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The conjoined twins of Kano.

Speed, Frank.

About this work


TThis excellent film shows in detail how surgeons approached a case of conjoined twins in the 1950s. There is an explanation of how the twins are joined physically with clinical observations. These observations are further investigated via x-rays. One of the babies were given a barium meal in order to establish whether there was any transferral. Gall bladders were also believed to be separate. Other organs were considered to be normal. The twins are anaesthetised; towels were wrapped around the babies (learnt from a film from Canada). Surgical separation (with commentary) is performed. Both babies were transferred to a single oxygenair then later transferred to one each. An hour after surgery one twin (Tomutanye) suddenly died. A post mortem was inconclusive although the adrenal gland was rather small in the deceased twin (shown diagrammatically). Mother and surviving baby are shown to be well; the cost of their trip from Nigeria to London and back was covered by the United Africa Company and an anonymous donor paid the cost of care at the Hammersmith Hospital, London.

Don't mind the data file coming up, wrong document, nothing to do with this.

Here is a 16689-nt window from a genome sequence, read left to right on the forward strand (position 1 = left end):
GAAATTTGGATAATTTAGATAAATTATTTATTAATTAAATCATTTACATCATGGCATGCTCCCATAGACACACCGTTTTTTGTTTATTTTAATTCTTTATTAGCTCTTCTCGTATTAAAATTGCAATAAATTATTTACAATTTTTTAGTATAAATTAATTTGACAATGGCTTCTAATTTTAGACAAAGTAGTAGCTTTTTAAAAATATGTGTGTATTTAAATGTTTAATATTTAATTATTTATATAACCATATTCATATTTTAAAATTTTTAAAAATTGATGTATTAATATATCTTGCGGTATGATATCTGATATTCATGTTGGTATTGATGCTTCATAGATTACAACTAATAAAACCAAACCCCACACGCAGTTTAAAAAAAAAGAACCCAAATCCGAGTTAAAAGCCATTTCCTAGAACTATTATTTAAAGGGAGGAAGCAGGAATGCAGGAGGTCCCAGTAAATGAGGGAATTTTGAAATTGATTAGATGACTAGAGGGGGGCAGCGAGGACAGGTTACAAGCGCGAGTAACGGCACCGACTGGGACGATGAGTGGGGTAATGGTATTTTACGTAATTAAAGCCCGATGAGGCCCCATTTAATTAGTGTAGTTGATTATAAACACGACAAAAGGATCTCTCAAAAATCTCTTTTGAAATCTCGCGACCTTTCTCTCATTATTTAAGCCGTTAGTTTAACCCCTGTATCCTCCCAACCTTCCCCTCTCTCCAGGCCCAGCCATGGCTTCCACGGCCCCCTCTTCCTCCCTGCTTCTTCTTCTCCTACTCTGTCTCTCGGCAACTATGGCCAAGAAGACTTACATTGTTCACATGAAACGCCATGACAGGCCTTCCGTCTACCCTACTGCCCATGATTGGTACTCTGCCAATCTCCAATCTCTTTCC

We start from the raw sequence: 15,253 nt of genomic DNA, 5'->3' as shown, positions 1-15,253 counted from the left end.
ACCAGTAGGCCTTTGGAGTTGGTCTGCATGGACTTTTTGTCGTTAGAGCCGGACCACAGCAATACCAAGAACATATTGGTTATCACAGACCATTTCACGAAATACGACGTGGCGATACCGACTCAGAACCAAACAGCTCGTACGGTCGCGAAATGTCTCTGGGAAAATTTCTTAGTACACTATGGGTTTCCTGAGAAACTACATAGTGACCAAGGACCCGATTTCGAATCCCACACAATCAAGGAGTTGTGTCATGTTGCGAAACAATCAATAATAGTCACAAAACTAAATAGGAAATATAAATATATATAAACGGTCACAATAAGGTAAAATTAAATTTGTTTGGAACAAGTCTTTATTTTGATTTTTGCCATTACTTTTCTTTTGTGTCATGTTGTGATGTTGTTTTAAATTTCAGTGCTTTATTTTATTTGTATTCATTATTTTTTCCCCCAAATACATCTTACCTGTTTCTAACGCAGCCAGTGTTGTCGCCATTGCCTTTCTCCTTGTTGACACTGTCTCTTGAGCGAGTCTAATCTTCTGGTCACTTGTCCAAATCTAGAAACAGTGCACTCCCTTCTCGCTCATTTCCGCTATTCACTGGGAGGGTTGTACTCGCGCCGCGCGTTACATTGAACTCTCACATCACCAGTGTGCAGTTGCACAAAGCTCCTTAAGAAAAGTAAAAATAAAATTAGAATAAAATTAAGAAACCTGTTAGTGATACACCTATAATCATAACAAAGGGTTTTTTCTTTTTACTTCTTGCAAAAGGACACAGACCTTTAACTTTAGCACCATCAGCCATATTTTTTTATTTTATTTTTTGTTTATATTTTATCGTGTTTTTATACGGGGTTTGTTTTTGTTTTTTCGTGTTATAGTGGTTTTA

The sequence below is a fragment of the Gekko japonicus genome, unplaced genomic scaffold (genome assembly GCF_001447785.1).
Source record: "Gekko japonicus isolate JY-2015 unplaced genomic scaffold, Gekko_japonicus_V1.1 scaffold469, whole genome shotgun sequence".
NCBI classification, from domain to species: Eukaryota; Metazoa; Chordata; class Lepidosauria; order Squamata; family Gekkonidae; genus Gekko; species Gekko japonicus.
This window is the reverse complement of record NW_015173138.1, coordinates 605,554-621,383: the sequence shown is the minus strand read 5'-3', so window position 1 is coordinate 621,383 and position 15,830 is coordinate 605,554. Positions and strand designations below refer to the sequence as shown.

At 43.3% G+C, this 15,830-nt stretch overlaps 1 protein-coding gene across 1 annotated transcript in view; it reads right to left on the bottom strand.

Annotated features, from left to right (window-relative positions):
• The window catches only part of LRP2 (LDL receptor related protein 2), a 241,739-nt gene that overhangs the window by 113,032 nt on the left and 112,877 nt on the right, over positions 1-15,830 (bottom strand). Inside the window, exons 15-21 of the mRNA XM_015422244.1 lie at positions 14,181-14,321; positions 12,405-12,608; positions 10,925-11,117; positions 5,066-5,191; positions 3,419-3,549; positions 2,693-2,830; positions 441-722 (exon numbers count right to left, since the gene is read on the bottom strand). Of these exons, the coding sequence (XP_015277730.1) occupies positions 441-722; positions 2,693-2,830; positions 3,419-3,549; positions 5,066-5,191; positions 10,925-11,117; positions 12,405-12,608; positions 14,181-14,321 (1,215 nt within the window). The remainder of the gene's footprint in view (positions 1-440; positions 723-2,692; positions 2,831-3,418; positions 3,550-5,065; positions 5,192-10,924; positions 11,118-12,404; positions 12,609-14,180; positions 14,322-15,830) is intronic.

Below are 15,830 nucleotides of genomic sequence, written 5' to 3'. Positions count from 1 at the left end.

Physical description

1 film reel (35.58 min.) : sound, colour, 16mm

Copyright note



This film won a certificate of merit at the BMA Film Competition 1957 in the Commercial Category.
There are clicks and pops on the audio sound track.

Creator/production credits

Postgraduate Medical School, UCL. The medical diagrams were created by Frank Speed (uncredited).



  • English

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